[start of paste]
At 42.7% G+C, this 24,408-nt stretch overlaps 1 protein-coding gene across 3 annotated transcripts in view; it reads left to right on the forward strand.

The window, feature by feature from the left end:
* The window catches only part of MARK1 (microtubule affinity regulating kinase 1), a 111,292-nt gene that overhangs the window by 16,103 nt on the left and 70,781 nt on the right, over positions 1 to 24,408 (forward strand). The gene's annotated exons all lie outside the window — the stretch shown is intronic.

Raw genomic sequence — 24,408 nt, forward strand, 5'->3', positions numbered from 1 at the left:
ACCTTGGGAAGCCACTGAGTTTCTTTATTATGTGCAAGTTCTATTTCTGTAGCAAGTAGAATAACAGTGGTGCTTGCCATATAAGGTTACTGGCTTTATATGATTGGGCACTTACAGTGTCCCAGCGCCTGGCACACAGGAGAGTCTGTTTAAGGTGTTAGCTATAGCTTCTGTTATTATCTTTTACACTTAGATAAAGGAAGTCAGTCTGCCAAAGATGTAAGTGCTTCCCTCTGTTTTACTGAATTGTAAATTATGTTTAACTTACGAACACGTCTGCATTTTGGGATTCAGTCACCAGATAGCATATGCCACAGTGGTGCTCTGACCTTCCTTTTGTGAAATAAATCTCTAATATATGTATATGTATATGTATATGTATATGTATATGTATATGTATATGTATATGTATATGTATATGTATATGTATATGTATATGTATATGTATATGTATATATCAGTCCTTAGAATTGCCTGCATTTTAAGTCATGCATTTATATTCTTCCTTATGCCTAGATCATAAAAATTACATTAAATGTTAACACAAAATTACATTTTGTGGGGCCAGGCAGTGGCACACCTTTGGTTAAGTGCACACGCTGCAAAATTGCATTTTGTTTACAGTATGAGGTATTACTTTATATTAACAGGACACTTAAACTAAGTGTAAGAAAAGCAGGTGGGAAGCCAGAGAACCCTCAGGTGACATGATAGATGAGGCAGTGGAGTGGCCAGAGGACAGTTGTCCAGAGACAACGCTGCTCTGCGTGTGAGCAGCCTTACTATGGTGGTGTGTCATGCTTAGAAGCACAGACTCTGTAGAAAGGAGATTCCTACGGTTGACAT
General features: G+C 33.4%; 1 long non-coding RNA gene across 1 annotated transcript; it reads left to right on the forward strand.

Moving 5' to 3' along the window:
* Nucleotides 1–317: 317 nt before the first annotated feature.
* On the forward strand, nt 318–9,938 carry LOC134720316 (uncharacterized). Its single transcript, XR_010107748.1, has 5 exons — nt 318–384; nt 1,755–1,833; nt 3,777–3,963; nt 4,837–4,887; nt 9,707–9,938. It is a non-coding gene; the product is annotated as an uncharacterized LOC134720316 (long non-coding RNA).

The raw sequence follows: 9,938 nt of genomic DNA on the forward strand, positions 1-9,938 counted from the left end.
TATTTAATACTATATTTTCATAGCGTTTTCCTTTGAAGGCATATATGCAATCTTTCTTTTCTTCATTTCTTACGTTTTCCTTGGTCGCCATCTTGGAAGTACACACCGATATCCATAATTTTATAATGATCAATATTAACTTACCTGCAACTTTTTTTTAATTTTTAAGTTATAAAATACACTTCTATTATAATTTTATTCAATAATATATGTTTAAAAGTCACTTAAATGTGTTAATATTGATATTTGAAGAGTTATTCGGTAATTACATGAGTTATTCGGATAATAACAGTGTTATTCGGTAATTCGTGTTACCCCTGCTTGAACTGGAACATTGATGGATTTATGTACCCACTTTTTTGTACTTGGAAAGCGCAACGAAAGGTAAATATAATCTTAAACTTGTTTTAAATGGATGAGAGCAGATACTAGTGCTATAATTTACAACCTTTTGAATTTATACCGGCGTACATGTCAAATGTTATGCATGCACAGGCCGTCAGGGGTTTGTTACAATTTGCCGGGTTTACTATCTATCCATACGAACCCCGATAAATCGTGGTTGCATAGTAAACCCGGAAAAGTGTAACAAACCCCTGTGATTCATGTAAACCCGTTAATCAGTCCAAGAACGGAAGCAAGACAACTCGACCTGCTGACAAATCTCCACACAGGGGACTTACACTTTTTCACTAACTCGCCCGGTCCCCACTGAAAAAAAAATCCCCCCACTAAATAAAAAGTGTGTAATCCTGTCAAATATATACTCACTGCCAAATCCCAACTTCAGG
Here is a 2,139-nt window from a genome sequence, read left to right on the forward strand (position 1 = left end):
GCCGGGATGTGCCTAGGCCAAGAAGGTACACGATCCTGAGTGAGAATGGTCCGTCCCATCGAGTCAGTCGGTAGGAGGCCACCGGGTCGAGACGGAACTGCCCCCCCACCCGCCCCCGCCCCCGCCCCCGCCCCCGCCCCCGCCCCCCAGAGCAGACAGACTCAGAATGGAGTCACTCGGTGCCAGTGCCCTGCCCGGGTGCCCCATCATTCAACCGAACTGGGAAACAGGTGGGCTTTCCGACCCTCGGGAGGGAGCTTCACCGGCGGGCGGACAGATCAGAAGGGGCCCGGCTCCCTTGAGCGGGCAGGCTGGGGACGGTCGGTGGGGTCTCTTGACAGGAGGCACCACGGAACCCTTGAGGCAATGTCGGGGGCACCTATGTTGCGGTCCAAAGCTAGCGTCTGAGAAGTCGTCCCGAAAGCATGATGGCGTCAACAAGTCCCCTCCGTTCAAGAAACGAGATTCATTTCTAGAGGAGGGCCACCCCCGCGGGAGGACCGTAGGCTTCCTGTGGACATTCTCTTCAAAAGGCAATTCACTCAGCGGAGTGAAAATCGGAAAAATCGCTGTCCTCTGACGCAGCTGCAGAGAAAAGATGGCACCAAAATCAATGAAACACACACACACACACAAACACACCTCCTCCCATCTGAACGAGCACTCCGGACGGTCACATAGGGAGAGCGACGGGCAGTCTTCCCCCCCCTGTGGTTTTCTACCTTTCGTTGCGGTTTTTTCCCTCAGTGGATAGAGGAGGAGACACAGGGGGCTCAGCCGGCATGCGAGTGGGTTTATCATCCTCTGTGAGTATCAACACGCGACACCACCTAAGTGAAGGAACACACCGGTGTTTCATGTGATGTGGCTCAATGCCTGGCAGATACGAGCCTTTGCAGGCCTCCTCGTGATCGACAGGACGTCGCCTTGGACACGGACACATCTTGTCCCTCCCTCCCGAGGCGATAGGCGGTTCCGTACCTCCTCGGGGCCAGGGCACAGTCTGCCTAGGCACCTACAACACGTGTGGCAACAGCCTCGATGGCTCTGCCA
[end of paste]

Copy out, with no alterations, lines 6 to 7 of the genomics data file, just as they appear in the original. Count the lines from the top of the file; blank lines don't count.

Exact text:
General features: G+C 33.4%; 1 long non-coding RNA gene across 1 annotated transcript; it reads left to right on the forward strand.

Moving 5' to 3' along the window: